Ten ways to save your networkT
he beginning of October marks the start of the holiday shopping season for many merchants today. But October is also National Cyber Security Awareness Month. – a time devoted to one of the least pleasant issues facing merchants today: data security.
But merchants' dread at the topic can be turned to the advantage of ISOs and merchant level salespeople by advising retailers on the commonsense steps they can take to ensure that their most important time of year is not ruined by a data breach. To that end, cloud-based payment processor 3Delta Systems Inc. released a cyber security best practice document that service providers can use to educate merchants, and themselves.
In Top 10 Best Practices for Fighting Credit Card Theft and Fraud, 3Delta laid out the increasingly complex and dangerous threat landscape for merchants. "Cyber security, fraud detection and prevention are getting more difficult by the day for businesses large and small," the processor stated. "Today's cyber criminals are clever, patient, organized and global."
Patience and skill are indeed virtues for the modern hacker. 3Delta pointed out that fraudsters may penetrate systems, plant their malware and, slowly, over a period of months or years, steal data and funds out of accounts. Hackers are also not dumb crooks from Hollywood caper movies.
"They're masters of social engineering, skilled in targeting the most vulnerable businesses, governments and individuals with the highest potential for gain," 3Delta said. "Online criminals are also persistent, probing a system until they penetrate its perimeter, then continue attacking its vulnerabilities in hopes of hitting the right target."
Tips to save and protect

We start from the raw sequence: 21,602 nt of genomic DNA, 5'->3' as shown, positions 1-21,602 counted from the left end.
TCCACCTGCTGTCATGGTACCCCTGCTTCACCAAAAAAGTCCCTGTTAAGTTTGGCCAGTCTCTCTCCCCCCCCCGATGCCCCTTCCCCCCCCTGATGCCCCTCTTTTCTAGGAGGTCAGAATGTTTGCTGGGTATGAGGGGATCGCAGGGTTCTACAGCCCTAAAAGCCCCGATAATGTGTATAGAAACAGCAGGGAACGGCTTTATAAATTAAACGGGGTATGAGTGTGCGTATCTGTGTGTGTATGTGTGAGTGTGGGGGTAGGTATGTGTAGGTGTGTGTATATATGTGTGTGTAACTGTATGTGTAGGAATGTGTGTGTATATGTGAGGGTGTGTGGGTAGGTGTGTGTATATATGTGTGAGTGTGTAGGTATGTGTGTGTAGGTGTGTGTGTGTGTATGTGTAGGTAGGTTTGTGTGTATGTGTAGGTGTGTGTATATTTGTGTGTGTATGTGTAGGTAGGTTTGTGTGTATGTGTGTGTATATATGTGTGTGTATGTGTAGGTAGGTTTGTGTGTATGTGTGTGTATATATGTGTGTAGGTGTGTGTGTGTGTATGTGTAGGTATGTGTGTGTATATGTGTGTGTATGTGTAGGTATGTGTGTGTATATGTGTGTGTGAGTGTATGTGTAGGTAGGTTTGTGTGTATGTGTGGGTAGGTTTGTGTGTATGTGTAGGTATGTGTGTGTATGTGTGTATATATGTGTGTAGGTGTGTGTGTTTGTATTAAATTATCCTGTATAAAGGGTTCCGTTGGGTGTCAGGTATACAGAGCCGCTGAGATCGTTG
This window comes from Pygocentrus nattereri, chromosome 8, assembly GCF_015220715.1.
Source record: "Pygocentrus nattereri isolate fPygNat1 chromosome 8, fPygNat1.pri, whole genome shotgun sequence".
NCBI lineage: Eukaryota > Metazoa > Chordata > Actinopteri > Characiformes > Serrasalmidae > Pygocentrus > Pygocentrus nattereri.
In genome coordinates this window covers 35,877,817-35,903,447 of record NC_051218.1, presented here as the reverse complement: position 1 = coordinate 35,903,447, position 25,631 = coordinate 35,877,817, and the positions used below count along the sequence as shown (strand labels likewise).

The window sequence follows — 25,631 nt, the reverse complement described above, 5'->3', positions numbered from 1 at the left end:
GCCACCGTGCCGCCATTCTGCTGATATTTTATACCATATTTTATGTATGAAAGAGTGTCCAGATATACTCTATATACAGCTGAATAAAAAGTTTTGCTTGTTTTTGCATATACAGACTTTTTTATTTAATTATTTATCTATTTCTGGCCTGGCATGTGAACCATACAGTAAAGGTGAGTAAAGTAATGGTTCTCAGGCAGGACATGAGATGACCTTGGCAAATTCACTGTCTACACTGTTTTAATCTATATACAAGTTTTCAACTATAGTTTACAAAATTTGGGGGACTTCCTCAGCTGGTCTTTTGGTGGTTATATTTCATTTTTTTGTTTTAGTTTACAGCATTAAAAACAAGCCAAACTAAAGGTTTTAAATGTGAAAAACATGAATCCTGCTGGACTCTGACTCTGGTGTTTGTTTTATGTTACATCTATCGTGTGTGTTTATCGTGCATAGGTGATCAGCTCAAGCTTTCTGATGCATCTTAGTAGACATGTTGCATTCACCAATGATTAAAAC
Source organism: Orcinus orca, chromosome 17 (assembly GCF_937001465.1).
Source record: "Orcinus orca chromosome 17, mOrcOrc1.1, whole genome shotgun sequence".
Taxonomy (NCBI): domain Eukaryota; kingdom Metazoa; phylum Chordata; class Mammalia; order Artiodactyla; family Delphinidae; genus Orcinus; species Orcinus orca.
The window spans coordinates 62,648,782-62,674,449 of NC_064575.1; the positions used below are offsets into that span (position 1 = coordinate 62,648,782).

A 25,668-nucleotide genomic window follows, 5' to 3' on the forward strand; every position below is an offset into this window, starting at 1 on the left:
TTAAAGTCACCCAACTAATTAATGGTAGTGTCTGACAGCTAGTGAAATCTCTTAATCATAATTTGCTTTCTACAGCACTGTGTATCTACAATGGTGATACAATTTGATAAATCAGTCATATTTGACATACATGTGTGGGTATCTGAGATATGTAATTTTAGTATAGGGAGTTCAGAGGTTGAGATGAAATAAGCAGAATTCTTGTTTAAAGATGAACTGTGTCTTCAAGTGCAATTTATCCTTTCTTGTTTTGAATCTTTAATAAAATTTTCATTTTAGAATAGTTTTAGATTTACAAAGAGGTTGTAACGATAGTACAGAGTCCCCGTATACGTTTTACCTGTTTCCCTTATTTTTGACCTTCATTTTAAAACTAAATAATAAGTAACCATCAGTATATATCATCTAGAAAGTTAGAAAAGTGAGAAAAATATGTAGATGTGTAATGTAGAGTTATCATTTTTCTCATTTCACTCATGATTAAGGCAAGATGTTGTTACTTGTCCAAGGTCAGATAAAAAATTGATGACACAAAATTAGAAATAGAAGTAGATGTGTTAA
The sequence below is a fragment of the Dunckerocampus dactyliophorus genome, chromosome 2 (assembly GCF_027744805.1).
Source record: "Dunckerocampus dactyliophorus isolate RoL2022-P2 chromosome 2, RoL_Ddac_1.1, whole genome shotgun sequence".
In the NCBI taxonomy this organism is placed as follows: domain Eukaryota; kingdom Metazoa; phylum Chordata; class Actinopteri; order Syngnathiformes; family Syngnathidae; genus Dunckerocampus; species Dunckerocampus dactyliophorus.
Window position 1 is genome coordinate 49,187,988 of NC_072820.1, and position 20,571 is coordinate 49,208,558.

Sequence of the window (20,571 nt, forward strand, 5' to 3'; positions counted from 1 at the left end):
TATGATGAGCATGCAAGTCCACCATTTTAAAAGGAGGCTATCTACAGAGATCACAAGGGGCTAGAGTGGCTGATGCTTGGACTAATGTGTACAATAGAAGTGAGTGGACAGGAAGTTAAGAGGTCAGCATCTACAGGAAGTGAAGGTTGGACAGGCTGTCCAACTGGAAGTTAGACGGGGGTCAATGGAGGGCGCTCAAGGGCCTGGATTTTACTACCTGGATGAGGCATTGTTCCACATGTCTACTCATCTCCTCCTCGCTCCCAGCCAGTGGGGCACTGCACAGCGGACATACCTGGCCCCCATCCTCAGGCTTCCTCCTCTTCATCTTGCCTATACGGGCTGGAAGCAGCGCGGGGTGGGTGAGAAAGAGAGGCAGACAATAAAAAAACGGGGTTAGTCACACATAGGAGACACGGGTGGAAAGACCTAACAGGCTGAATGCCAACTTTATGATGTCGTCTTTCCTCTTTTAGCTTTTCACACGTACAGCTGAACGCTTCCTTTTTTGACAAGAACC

3Delta's best practices are designed to protect systems from being hacked and minimize exposure to online payment scams. The tips are:
1. Train Employees to Spot Fraud: Ensure that workers are up to date on the company's data security policies and are educated on the latest fraud tactics, including phishing, man-in-the-browser attacks and other social engineering schemes.
2. Train Customers To Spot Fraud: Inform merchants of the ways to check if online transactions are illegitimate. For example, merchants should review log files of batch transactions at the end of each business day and "red flag" anomalous transactions, such as the same user using multiple credit card numbers.
3. Do Your Outsourcing Homework: When choosing a security provider, or an ISO partnered with a security firm, investigate the firm's security capabilities and if it is certified Payment Card Industry (PCI) Data Security Standard (DSS) compliant at the highest level.
4. Adopt Industry Safeguards: Use the PCI DSS not only as a tool against card fraud but as a roadmap for protecting access to sensitive card data and other information.
5. Form a Cyber Swat Team – Before a Breach Happens: Prevent "toxic" data breaches with internal "hazmat" teams trained to prevent and deter attacks.
6. Stay Informed: Be fluent in privacy protection technologies as well as the 212 requirements of the PCI DSS.
7. The Best Defense is a Multilayered Offense: Assume computer systems will eventually be hacked and plan to mitigate damage by implementing multilayered security strategies.
8. Don't Collect What You Can't Protect: Eliminate the storage of sensitive data in merchant networks. This action is "so obvious it is often overlooked," 3Delta said.
9. Change the Target: Employ tokenization techniques to swap random strings of characters for actual card numbers.
10. Lock Down System Gateways and Endpoints: Remain diligent about scanning networks for vulnerabilities; scrutinize all transaction touch points; and never turn off firewalls.
The best practice document can be accessed at www.3dsi.com/pdf/enewsletter/Mktg_Top_10_Best_Practices_for_Fighting_Credit_Card_Theft_and_Fraud.pdf .
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